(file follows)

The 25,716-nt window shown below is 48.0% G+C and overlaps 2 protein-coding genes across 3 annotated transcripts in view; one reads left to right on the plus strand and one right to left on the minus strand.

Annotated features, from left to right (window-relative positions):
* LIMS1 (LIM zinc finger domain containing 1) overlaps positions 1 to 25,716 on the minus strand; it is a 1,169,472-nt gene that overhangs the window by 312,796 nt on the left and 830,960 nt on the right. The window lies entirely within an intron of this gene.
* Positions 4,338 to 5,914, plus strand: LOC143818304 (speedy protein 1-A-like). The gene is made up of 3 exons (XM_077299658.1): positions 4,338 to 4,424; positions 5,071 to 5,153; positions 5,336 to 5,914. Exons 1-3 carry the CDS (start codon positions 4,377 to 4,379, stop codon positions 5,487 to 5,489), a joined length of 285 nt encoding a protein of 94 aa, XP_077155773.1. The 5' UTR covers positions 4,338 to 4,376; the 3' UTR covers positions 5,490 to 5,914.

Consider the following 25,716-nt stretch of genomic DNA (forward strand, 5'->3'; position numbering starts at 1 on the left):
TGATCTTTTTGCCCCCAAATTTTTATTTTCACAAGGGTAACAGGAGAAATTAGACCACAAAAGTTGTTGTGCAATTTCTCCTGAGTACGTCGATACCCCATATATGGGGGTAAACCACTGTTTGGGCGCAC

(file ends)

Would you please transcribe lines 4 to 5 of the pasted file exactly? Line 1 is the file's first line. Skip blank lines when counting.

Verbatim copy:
* Positions 4,338 to 5,914, plus strand: LOC143818304 (speedy protein 1-A-like). The gene is made up of 3 exons (XM_077299658.1): positions 4,338 to 4,424; positions 5,071 to 5,153; positions 5,336 to 5,914. Exons 1-3 carry the CDS (start codon positions 4,377 to 4,379, stop codon positions 5,487 to 5,489), a joined length of 285 nt encoding a protein of 94 aa, XP_077155773.1. The 5' UTR covers positions 4,338 to 4,376; the 3' UTR covers positions 5,490 to 5,914.

Consider the following 25,716-nt stretch of genomic DNA (forward strand, 5'->3'; position numbering starts at 1 on the left):